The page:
3. Automated and seamless. Content delivery across all channels must be deployed with a strategy towards, and enabled by technology and tools for, automated cross pollination and management of content. The idea of multi-channel strategy, that is, the ability to deliver in multiple channels (web, mobile/tablet, call center, IVR, social/community, branch), must mature from brainstorming strategy to refined omnichannel capability. An ominichannel content delivery system allows for authentic smart delivery of content, no matter the channel or modality.

Catch Up with Frank at Gilbane

Track T: Re-imagining the Future: Technology and the Postdigital Experience

T1: Are You Leveraging All the Mobile Technologies Required for Competitive Mobile Engagement?
“Come As You Are: Multi-Modal Interface is Essential to Mobile Customer Engagement”
Tuesday, December, 3: 1:30 p.m. – 2:30 p.m.

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Responsive Design and the Future of Digital Experiences

Digital experience designers are familiar with the approach of responsive design even if they haven’t used it. If they have used it they know it is not quite as easy as it first sounds, and the popularity of responsive design courses suggests there is a still a lot of learning going on. But even if you don’t need to understand the code, if you are a marketing manager you need to know what you can expect responsive design to accomplish and what level of effort it entails.

C2. Responsive Design and the Future of Digital Experiences

Tuesday, December, 3: 2:40 p.m. – 3:50 p.m.

Responsive design has been around since the early days of the browser wars, but as mobile channels grew it became both more important and more complex. Gone are the days when new digital channels, form factors, and other device characteristics can be anticipated and digital strategies need to reflect this new reality. This session will provide multiple perspectives on what responsive design can do, what its limitations are, and what its future challenges are.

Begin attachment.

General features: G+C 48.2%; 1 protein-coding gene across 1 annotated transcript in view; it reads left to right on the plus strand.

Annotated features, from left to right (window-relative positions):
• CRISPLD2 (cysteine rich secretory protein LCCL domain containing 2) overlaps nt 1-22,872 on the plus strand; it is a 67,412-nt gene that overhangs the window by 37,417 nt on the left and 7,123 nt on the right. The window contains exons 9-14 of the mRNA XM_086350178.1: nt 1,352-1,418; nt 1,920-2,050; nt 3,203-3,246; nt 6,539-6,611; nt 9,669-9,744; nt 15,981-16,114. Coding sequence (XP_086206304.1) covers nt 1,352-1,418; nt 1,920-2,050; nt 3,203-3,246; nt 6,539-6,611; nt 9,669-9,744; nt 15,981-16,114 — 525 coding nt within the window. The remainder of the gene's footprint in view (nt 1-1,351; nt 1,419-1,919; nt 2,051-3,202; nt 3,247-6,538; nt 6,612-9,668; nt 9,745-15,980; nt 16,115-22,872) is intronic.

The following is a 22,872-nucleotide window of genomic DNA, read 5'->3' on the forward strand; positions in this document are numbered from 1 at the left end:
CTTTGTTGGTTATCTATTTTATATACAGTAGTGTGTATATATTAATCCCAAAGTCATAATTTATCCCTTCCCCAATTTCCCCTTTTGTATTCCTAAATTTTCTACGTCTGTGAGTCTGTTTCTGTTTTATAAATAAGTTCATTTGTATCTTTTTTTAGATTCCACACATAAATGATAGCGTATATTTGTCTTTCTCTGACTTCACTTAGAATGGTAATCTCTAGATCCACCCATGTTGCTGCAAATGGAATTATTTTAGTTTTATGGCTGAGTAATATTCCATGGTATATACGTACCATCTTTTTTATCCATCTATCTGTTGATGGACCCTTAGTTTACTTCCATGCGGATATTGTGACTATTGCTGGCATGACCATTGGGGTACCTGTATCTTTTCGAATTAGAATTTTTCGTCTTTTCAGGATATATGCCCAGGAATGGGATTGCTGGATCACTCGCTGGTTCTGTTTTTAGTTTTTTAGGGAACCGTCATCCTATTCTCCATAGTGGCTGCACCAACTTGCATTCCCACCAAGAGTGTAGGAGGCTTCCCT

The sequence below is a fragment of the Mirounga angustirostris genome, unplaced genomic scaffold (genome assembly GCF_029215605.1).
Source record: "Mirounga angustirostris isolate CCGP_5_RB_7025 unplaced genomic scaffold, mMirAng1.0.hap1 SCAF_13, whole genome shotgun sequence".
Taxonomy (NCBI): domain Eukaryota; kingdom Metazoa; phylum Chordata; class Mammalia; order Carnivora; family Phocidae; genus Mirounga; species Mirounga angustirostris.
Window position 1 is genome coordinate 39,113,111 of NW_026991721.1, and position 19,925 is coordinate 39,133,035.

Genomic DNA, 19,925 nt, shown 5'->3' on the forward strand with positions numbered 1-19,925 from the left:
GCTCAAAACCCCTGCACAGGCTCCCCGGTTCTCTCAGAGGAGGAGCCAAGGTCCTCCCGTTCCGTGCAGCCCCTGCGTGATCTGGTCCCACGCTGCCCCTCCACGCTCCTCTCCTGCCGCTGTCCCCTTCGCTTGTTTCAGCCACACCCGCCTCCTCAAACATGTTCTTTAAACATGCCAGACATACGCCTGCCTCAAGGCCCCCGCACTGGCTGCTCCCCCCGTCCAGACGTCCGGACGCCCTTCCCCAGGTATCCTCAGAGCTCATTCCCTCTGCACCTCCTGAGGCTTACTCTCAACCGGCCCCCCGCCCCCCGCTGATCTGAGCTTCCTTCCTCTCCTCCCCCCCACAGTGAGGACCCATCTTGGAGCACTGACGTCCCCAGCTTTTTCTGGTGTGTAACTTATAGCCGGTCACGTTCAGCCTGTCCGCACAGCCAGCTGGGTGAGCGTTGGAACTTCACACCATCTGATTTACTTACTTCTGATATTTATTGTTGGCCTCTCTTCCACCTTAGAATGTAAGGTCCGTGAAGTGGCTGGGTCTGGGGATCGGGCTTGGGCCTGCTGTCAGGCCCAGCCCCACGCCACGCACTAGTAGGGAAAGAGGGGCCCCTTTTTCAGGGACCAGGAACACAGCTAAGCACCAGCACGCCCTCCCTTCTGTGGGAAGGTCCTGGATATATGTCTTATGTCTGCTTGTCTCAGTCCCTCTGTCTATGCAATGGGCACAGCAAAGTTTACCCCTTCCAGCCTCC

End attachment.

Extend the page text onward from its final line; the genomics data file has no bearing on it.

Moderator:
Tom Anderson, President, Anderson Digital

Speakers:
Scott Noonan, Chief Technology Officer, Boston Interactive
In Koo Kim, Senior Manager, MOBEX, NorthPoint Digital
Scrap the Big Launch, Fly a Kite: How to Create and Maintain Control of Smarter Mobile Apps with Real-Time UI Updates, A/B Testing, and Personalization
Christopher S Carter, General Manager, aLanguageBank
Are You Prepared to Create Content for the Internet of Things?

 

Multi-channel Publishing and Content Reuse

We’re big believers in the potential for learning from colleagues in other industries. There are many shared challenges crossing vertical boundaries not always obvious because of different vocabularies, and often a gem can be found in the variety of solutions, or an idea can be sparked by a slightly different lens on the problem. The publishing industry’s influence on computing and digital experiences goes way back and is especially applicable horizontally – markup languages, style sheets, electronic type – and of course multi-channel publishing. This is why we have usually included a publishing track in our conferences. This session looks at how a couple of publishers have dealt with some thorny multichannel publishing issues.

P2. Multi-channel Publishing and Content Reuse

Tuesday, December, 3: 2:40 p.m. – 3:50 p.m.

In this session two publishing organizations report on projects that involve moving publications and existing content from print to multi-channel digital. Business Insurance, part of Crain Communications, implemented a digital publishing strategy that supports interactive digital content and content reuse across print, Web, iOS, and Android, all based on HTML5. Wolters Kluwer Health now creates textbooks with versions for print, multiple eBook formats, and integration with Learning Management Systems and other advanced learning tools. As part of their multi year initiative they report on a recent project where they implemented round tripping between XML and author-editable Word documents, and discusses the technical and organizational problems they solved.

Moderator:
Tom Brown, VP, Multichannel Solutions, HP

Speakers:
Dave White, Chief Technology Officer, Quark Software Inc.
Case Study: Transforming Print Content into Mobile and Web Apps
Ken Golkin, Technical Project Manager, Wolters Kluwer Health
and
Niels Nielsen, Managing Director, Avalon Consulting, LLC
Long Cycle Reuse in Textbook Publishing: Cracking the XML–>Word–>XML Round Trip Nut

 

How Should Your CMS Fit into Your Mobile Strategy?